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Temperature in degrees?

  1. Jun 18, 2014 #1
    Why is it that temperature is measured in degrees (degree Celsius, degree Kelvin etc)? Does it have anything to do with "angular" degrees?
     
  2. jcsd
  3. Jun 18, 2014 #2

    CWatters

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  4. Jun 18, 2014 #3
    I know it's not the same thing. I just wonder why (historical) they decided to measure temperatures in degrees?

    They could have chosen to measure temperatures in just C or F instead of °C and °F? Temperatures doesn't have anything to do with angels.
     
  5. Jun 18, 2014 #4

    adjacent

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  6. Jun 18, 2014 #5

    king vitamin

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  7. Jun 18, 2014 #6

    Bandersnatch

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    The word degree comes from the Latin word for "a step". Anything with a range of increasing "steps" can be called a degree. An academic degree, a degree of freedom. When you say "to a certain degree" you don't(or shouldn't) mean "to some angle", but "to an extent".

    But this has got little to do with physics, so maybe you'd do better looking for good dictionaries, with word etymologies listed.

    And by the way, there's no such thing as degree Kelvin. It's just Kelvins.
     
  8. Jun 18, 2014 #7

    adjacent

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    °K was used sometime before, but it was dropped
     
  9. Jun 18, 2014 #8

    PhysicoRaj

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    Why?:confused:
     
  10. Jun 18, 2014 #9
    Thank you king vitamin and Bandersnatch for good answers and for understanding my question! Even though the word "degree" is used in many areas, it's still quite interesting that the degree sign is used both regarding temperatures and angles.

    Personally, I'm glad that they dropped the degree sign for Kelvins. Kelvin should be the logical temperature scale.
     
  11. Jun 18, 2014 #10

    Imager

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    For those of in Arizona it bad enough to 100+ F. Let’s not go to 300+ K.
     
  12. Jun 18, 2014 #11

    phinds

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    That's just your opinion. Having a range with the freezing point of water be zero and the boiling point of water to be 100 is less logical, how?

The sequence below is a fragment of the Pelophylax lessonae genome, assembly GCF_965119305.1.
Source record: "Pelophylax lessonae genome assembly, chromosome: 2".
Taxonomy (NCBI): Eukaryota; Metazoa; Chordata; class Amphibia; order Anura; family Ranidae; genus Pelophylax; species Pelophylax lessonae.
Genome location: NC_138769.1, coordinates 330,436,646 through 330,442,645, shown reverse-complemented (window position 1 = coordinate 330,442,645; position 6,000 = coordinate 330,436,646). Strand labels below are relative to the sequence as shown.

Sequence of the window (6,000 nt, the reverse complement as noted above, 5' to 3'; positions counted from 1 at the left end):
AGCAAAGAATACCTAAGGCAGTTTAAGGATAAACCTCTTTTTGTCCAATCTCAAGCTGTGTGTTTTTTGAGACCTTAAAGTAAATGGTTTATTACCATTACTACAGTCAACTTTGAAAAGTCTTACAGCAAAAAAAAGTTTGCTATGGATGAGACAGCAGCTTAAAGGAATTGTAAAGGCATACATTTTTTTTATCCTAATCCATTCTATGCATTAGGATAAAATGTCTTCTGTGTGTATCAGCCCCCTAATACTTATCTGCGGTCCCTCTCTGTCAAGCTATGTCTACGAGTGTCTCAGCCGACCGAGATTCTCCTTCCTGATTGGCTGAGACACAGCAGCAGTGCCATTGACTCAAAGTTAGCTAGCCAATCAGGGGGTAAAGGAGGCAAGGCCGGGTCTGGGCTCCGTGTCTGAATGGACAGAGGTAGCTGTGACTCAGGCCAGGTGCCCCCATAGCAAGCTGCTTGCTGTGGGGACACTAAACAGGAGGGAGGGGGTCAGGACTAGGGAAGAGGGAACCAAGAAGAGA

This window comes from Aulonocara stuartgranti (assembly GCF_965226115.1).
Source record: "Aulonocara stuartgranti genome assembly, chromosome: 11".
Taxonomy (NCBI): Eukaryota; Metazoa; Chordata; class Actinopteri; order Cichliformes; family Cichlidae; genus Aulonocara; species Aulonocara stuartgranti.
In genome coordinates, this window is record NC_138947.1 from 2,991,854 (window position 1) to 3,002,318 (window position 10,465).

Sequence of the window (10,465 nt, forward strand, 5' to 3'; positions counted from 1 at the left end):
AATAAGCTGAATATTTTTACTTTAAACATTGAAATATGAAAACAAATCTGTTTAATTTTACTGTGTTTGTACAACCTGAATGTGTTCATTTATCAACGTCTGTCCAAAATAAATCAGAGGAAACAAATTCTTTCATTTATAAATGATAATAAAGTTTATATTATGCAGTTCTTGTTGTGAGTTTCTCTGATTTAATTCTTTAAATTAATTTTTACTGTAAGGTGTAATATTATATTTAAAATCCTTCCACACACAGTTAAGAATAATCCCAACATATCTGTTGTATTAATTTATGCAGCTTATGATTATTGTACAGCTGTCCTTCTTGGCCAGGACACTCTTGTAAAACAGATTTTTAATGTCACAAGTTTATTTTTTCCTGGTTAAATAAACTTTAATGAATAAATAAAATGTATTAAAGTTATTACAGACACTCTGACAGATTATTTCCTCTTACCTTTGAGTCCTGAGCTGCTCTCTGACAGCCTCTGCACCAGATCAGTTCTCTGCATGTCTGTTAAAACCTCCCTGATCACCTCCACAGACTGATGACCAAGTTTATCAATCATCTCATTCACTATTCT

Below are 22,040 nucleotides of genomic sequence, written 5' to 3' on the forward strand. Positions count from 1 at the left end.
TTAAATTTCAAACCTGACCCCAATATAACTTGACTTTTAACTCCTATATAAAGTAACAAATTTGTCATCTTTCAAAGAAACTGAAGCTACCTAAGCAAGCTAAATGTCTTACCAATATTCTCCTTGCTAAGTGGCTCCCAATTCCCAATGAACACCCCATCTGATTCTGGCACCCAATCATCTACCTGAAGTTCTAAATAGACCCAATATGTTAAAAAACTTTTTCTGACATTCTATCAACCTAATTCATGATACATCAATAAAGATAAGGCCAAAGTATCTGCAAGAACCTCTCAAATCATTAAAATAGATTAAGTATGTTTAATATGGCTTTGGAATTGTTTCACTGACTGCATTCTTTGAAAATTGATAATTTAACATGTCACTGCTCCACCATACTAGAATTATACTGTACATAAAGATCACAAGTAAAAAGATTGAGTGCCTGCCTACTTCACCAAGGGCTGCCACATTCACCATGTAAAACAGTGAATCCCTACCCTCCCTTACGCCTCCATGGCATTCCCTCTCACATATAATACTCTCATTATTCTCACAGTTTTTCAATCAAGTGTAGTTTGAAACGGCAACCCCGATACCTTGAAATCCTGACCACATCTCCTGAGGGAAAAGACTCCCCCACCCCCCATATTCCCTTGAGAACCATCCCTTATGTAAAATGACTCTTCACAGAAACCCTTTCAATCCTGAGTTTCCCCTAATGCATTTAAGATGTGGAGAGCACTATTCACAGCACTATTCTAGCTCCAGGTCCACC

13. Jun 18, 2014 #12
    :biggrin:

    Since temperature is a measure of mean kinetic energy of atoms, then the temperature should be zero when all atoms are in rest. So, in a strict physical sense, I think the Kelvin scale is the most logical one.

    With that said, I would not use the Kelvin scale in every day life. The Celsius scale is just fine and logical enough.
     
  14. Jun 18, 2014 #13

    phinds

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    Agreed. The thing I DO hate about the use of C is that non-scientific types can be heard on occasion to say nonsensical things like "200 degrees is twice as hot as 100 degrees"
     
  15. Jun 19, 2014 #14

    epenguin

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    You need two points and these were obviously convenient ones that could be reproduced in different laboratories for comparison, standardisation etc. ?
     
  16. Jun 19, 2014 #15

    CWatters

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    Lot of uses in Physics..

    http://en.wikipedia.org/wiki/Degree_(disambiguation [Broken])

    Degree symbol, (°), a notation used in science, engineering and mathematics
    Degree (angle), a unit of angle measurement
    Degree in geographic coordinate system
    Degree (temperature), a unit of temperature measurement
    Degree API, a measure of density in the petroleum industry
    Degree Baumé, a pair of density scales
    Degree Brix, a measure of sugar concentration
    Degree Gay-Lussac, a measure of the alcohol content of a liquid by volume, ranging from 0° to 100°
    Degree proof, or simply proof, the alcohol content of a liquid, ranging from 0° to 175° in the UK, and from 0° to 200° in the U.S.
    Degree of curvature, a unit of curvature measurement, used in civil engineering
    Degrees of freedom (mechanics), the number of displacements and/or rotations needed to define the position and orientation of a body
    Degrees of freedom (physics and chemistry), a concept describing dependence on a countable set of parameters
    Degree of frost, a unit of temperature measurement
    Degrees Lintner, a measure of enzymatic activity
    Degrees Lovibond, a measure of transparency
    Degree of unsaturation, in organic chemistry, also known as the index of hydrogen deficiency or rings plus double bonds
    dGH, degrees of general hardness of water
    Degree of carbonate hardness of water (degree KH)
     
    Last edited by a moderator: May 6, 2017
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